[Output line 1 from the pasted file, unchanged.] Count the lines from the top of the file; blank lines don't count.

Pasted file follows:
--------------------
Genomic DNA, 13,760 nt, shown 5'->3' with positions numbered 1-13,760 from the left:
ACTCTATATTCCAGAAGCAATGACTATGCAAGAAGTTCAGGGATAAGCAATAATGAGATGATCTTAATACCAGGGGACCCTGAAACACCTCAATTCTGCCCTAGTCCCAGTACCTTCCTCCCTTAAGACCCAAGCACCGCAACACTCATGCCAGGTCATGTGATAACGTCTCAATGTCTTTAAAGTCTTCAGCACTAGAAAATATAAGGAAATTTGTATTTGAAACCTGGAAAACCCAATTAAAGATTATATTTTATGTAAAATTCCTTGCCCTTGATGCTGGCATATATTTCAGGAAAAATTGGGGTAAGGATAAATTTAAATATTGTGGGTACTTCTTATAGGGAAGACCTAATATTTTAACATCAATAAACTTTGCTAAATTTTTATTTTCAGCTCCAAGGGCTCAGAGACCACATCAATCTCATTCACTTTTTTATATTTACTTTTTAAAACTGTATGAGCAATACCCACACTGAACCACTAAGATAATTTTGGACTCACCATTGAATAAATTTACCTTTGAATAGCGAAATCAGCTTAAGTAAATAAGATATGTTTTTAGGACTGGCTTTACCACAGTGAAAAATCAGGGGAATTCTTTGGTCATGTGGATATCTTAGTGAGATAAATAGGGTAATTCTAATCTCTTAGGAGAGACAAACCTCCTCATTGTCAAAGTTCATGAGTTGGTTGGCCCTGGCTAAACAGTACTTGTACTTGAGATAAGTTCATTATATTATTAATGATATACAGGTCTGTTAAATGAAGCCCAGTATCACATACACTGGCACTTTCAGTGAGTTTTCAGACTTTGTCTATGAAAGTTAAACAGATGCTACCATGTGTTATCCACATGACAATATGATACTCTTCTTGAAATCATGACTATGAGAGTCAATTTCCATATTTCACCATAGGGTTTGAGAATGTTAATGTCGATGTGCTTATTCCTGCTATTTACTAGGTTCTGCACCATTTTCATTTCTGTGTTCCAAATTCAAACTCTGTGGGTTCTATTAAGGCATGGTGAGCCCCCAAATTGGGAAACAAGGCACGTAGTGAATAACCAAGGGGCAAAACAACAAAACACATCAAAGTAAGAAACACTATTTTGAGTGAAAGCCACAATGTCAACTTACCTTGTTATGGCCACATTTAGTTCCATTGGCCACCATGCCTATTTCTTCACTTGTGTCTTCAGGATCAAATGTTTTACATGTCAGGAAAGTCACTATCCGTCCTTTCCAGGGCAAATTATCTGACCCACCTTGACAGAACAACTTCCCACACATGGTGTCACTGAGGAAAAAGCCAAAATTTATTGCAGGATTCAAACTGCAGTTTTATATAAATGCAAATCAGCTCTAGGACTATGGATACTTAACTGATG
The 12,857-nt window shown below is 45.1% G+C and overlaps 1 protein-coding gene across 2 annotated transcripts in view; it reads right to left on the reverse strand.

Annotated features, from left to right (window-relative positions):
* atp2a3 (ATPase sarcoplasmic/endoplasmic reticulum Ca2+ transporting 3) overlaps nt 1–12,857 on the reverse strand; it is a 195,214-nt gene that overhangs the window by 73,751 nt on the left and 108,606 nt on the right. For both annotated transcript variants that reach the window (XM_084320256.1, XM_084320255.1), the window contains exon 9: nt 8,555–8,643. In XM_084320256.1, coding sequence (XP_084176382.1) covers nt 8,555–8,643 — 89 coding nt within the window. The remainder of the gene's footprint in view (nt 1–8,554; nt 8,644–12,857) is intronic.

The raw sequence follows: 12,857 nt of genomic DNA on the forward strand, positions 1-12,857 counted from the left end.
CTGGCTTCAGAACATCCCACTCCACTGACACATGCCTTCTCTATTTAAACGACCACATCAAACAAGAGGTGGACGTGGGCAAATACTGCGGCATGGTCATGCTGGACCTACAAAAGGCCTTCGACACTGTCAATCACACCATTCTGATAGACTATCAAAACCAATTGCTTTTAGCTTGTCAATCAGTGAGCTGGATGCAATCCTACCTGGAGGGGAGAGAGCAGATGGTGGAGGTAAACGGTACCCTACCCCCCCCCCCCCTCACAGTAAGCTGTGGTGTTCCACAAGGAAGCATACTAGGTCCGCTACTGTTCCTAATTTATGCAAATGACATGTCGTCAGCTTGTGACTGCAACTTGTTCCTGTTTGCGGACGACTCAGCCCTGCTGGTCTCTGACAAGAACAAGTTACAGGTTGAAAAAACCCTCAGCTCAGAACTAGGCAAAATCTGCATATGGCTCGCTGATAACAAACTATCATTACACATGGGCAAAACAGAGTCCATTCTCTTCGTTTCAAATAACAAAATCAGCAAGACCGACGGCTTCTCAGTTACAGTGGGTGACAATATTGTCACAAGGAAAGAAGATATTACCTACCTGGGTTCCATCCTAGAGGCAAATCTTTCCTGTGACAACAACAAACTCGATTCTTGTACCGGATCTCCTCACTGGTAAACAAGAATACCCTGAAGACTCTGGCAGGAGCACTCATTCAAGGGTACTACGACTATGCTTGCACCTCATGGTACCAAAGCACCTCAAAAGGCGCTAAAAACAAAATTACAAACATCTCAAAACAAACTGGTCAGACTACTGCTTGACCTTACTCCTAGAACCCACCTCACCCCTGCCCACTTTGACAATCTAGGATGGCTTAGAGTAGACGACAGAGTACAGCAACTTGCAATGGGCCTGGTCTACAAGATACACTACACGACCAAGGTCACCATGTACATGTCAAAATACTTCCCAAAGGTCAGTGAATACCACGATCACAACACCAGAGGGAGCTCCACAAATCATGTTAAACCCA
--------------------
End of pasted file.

Genomic DNA, 13,760 nt, shown 5'->3' with positions numbered 1-13,760 from the left: